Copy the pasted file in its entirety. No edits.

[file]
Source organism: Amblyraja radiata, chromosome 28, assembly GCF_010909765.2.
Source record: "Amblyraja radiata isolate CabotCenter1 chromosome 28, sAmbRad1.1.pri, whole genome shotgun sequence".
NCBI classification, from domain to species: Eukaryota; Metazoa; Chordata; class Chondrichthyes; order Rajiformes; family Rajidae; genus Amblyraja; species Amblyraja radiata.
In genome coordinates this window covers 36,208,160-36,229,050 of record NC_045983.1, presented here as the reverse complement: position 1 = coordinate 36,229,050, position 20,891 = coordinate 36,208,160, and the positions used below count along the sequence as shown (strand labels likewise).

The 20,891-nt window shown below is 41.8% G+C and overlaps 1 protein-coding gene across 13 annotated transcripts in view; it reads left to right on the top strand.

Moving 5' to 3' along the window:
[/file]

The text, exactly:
Source organism: Amblyraja radiata, chromosome 28, assembly GCF_010909765.2.
Source record: "Amblyraja radiata isolate CabotCenter1 chromosome 28, sAmbRad1.1.pri, whole genome shotgun sequence".
NCBI classification, from domain to species: Eukaryota; Metazoa; Chordata; class Chondrichthyes; order Rajiformes; family Rajidae; genus Amblyraja; species Amblyraja radiata.
In genome coordinates this window covers 36,208,160-36,229,050 of record NC_045983.1, presented here as the reverse complement: position 1 = coordinate 36,229,050, position 20,891 = coordinate 36,208,160, and the positions used below count along the sequence as shown (strand labels likewise).

The 20,891-nt window shown below is 41.8% G+C and overlaps 1 protein-coding gene across 13 annotated transcripts in view; it reads left to right on the top strand.

Moving 5' to 3' along the window: